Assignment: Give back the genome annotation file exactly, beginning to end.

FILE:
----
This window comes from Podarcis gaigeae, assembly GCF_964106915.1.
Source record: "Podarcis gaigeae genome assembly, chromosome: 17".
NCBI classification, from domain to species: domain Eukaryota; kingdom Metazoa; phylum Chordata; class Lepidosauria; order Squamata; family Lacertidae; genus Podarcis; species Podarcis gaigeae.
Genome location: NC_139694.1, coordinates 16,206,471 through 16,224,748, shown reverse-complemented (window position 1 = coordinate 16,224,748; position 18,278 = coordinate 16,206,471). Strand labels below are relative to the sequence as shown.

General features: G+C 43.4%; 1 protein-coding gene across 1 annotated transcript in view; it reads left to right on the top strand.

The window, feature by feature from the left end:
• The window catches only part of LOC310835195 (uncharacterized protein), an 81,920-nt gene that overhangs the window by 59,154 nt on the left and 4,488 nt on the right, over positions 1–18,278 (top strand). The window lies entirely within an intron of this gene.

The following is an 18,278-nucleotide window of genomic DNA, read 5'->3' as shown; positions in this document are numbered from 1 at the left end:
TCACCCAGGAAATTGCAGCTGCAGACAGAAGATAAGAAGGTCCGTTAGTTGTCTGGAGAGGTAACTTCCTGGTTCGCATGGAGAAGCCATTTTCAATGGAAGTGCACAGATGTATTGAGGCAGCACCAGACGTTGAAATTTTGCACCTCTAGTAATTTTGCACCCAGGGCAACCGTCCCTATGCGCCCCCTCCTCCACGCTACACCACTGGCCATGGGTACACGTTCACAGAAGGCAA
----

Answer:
This window comes from Podarcis gaigeae, assembly GCF_964106915.1.
Source record: "Podarcis gaigeae genome assembly, chromosome: 17".
NCBI classification, from domain to species: domain Eukaryota; kingdom Metazoa; phylum Chordata; class Lepidosauria; order Squamata; family Lacertidae; genus Podarcis; species Podarcis gaigeae.
Genome location: NC_139694.1, coordinates 16,206,471 through 16,224,748, shown reverse-complemented (window position 1 = coordinate 16,224,748; position 18,278 = coordinate 16,206,471). Strand labels below are relative to the sequence as shown.

General features: G+C 43.4%; 1 protein-coding gene across 1 annotated transcript in view; it reads left to right on the top strand.

The window, feature by feature from the left end:
• The window catches only part of LOC310835195 (uncharacterized protein), an 81,920-nt gene that overhangs the window by 59,154 nt on the left and 4,488 nt on the right, over positions 1–18,278 (top strand). The window lies entirely within an intron of this gene.

The following is an 18,278-nucleotide window of genomic DNA, read 5'->3' as shown; positions in this document are numbered from 1 at the left end:
TCACCCAGGAAATTGCAGCTGCAGACAGAAGATAAGAAGGTCCGTTAGTTGTCTGGAGAGGTAACTTCCTGGTTCGCATGGAGAAGCCATTTTCAATGGAAGTGCACAGATGTATTGAGGCAGCACCAGACGTTGAAATTTTGCACCTCTAGTAATTTTGCACCCAGGGCAACCGTCCCTATGCGCCCCCTCCTCCACGCTACACCACTGGCCATGGGTACACGTTCACAGAAGGCAA